Lawyers ask US Supreme Court to limit mobile phone searches

Police should need warrants to search mobile phones beause of the amount of information they hold, lawyers for two suspects say

By , IDG News Service |  Government

Police shouldn't be able to search suspects' mobile phones at the time of arrest because of the huge amounts of private information now stored on those devices, lawyers for two criminal defendants argued before U.S. Supreme Court Tuesday.

The Supreme Court should make an exception for mobile phones in long-standing case law allowing police officers to search suspects at the time of the arrest without getting a court-ordered warrant, lawyers for the two defendants argued.

If the court allows uninhibited police searches of smartphones, it has "fundamentally changed the idea" that warrants are needed to search most personal effects, said Jeffrey Fisher, a lawyer representing David Riley, who was arrested on gang-related charges in San Diego in 2009. A smartphone potentially contains much more personal information than a suspect could carry in the predigital era, he said.

Several justices seemed to be sympathetic to the arguments for Riley, if not for Brima Wurie, a suspected drug dealer arrested in Boston in 2007.

The state of California's position that police should be allowed wide latitude to search suspects' mobile phones at the time of arrest opens up the possibility of privacy-invading searches of photographs, medical records, email, phone records and GPS records after arrests for minor infractions, said Justice Elena Kagan.

"A person can be arrested for anything," she said. "A person can be arrested for driving without a seat belt."

Other justices questioned why they should prohibit police from searching mobile phones, when they already can search a suspect's wallet or cigarette pack. Under current case law, police could search a piece of paper in a suspect's pocket that contains phone numbers, said Justice Samuel Alito.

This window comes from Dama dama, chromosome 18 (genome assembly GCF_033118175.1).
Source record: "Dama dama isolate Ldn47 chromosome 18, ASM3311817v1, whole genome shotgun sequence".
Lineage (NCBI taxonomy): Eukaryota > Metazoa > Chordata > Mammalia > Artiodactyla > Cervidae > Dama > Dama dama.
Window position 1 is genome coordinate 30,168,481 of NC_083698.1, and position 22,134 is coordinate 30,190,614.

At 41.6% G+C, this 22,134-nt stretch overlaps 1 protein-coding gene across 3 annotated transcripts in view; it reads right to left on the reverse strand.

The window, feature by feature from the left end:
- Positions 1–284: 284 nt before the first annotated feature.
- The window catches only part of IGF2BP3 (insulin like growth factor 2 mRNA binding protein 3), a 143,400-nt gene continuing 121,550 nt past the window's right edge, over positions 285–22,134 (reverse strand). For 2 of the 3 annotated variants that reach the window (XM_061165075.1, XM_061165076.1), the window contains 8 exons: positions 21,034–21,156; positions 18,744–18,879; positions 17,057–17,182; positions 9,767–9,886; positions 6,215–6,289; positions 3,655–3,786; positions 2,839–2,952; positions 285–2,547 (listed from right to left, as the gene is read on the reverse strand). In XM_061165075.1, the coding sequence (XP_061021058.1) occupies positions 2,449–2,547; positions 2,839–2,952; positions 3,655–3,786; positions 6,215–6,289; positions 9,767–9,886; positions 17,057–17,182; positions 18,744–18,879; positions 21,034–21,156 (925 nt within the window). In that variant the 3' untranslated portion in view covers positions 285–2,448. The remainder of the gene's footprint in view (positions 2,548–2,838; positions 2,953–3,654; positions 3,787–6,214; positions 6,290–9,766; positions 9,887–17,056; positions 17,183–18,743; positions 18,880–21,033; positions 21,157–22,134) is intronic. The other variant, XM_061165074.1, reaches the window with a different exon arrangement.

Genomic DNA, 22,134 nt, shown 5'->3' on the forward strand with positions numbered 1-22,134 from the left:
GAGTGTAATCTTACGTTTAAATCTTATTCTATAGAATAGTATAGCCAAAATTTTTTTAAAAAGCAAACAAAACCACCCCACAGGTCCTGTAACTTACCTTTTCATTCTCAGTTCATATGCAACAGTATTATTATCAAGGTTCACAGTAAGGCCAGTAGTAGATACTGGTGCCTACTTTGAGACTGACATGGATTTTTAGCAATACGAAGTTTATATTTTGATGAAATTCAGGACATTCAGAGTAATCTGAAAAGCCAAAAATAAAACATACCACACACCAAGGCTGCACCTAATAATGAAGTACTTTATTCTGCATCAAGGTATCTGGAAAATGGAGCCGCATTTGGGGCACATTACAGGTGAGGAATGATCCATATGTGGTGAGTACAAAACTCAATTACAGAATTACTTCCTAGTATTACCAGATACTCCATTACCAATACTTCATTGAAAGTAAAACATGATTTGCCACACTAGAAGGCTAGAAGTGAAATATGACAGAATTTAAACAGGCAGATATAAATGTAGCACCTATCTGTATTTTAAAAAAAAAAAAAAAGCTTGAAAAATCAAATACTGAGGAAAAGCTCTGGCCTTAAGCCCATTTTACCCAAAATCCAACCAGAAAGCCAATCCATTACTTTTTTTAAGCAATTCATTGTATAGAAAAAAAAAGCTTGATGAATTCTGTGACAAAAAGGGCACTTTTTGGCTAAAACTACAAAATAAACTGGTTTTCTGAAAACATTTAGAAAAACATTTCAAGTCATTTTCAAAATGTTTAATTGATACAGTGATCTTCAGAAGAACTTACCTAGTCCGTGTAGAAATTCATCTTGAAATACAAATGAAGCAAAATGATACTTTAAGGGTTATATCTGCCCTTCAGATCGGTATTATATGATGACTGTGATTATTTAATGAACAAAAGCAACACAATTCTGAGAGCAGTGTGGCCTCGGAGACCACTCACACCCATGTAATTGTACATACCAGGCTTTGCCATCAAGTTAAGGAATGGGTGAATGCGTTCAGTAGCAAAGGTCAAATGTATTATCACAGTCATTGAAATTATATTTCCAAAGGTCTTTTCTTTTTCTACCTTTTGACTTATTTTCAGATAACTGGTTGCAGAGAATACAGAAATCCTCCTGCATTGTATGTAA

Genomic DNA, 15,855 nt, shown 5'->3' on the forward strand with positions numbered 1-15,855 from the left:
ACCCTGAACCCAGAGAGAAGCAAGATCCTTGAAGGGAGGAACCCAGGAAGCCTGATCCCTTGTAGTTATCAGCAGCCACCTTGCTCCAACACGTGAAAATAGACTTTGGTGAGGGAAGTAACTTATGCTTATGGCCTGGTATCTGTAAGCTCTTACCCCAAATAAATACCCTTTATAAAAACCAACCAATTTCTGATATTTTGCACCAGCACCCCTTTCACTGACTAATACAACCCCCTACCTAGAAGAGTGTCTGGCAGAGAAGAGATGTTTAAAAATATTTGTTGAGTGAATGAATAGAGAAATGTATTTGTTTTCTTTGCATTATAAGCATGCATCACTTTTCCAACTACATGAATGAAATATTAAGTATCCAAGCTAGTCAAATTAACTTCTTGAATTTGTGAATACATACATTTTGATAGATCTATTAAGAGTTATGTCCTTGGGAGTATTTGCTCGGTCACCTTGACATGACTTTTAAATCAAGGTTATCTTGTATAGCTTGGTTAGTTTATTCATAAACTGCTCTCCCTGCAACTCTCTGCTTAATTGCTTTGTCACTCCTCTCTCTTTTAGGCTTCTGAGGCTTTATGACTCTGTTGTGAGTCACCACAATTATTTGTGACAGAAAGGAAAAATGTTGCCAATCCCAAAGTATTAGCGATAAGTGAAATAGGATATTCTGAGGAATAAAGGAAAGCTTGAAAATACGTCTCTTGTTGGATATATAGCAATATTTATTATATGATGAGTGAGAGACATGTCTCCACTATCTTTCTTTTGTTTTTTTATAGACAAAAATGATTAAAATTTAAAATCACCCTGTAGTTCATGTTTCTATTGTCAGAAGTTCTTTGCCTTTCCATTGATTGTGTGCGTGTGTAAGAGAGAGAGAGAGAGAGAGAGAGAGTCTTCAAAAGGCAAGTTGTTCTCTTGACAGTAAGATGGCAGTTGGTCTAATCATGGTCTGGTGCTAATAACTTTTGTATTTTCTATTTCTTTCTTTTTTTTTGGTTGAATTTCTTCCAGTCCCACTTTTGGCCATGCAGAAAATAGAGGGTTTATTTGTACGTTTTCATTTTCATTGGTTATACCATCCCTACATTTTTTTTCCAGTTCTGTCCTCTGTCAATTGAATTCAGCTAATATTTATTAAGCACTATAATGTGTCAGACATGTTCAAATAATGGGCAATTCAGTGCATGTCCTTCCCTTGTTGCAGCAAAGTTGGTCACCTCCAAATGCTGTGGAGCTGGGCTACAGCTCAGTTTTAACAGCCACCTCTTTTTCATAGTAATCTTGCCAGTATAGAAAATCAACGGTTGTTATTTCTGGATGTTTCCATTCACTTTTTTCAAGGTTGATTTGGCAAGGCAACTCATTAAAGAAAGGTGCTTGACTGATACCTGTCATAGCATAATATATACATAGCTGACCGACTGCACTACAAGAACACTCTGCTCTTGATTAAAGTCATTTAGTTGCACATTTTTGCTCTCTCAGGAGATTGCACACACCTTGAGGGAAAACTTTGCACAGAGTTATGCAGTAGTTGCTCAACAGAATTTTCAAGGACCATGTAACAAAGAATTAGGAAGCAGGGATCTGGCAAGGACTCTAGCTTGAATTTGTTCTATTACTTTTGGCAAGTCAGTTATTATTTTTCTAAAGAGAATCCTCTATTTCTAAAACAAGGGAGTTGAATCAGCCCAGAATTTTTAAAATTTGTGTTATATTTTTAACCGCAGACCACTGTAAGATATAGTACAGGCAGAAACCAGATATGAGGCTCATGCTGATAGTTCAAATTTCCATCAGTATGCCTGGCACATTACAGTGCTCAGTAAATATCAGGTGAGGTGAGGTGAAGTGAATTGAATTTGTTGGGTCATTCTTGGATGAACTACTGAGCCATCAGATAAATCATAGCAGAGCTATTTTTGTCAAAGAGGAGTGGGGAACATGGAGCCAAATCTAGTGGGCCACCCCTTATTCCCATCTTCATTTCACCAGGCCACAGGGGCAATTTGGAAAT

The difference is one of scale, Fisher said. Smartphone users increasingly have their "entire lives" on their devices, he said.

Kagan agreed. A search of a suspect's smartphone has much broader privacy implications than "when people have pictures of their family in their billfolds," she said.

California Solicitor General Edward DuMont and U.S. Deputy Solicitor General Michael Dreeben called on the court to allow police searches of mobile phones at the time of the arrest. Police must have those search powers to investigate the crimes the suspects were arrested for, to protect themselves against bombs or other weapons hidden in phones and to prevent the suspect from calling or texting friends with a request to attack the arresting officers, they said.

In addition, police are becoming increasingly concerned about encryption on phones, Dreeben said. In some cases, if a smartphone is allowed to lock, it may be difficult for police to break the password or to defeat encryption on the phone, he said. "It may be months or years or never that they can break through the encryption," he said.

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